We believe Jesus has called and sent each of his followers to specific spheres of society or corners of culture. If we give up those places, we are not being very good or effective missionaries. Rather, we want to equip everyone on first making a paradigm shift to seeing all of life as mission. Where has Jesus sent you, where is he already at work, and how can you join him? We would rather you look at your life and discover how to live with greater gospel intentionality. We would rather you aim for a greater level of integration where “ministry” and “everyday life” just overlap, as opposed to giving up all other life.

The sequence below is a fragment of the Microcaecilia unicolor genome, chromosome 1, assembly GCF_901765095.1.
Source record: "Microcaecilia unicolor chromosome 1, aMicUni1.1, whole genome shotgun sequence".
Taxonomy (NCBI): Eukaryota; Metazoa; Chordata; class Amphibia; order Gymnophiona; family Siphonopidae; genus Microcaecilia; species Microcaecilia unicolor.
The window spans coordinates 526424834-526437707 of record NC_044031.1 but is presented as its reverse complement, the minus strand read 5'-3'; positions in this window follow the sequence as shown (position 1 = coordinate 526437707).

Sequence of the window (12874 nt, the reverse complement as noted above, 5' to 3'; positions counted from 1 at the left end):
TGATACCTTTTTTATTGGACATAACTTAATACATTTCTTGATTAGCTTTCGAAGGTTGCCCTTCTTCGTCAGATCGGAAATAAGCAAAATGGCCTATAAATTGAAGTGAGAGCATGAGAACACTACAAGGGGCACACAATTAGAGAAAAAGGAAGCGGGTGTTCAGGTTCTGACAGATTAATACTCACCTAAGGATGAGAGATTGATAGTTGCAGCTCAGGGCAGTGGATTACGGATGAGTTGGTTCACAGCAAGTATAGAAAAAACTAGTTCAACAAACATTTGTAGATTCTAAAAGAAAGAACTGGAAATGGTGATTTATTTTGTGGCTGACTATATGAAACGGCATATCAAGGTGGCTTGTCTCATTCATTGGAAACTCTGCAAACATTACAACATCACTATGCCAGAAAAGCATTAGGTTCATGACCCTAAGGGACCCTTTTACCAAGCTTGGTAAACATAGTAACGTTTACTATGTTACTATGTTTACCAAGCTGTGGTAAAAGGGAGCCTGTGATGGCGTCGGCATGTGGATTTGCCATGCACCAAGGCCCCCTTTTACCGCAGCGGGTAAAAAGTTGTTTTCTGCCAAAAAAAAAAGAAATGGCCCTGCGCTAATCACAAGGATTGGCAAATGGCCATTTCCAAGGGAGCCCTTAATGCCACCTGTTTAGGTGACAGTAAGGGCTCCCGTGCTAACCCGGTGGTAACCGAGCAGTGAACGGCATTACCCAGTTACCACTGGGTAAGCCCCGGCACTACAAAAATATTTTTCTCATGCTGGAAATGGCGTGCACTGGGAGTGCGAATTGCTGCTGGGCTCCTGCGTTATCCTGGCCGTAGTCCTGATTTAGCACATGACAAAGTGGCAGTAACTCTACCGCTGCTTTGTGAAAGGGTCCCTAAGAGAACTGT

There is a certain amount of saying “no” to some of the things in your life that you are currently doing that are pulling you away from mission. Many of us live with very little margin which prevents us from being good & effective missionaries. To say it again from another angle, when we live with margin, we can be more readily available to hear the call of God, at upon opportunities when they arise, and reach those around us for Jesus.  

We will help you do both. We want to help everyone in the Underground learn how to live like Jesus, with a greater sense of margin and healthy rhythms of work and rest. And we will help you understand where Jesus has called you, where he’s at work in your life and how to join him on mission there.

How will we preserve the integrity of the message, teaching or content in the micro-churches? Will there be a resources for the individual micro-churches to follow?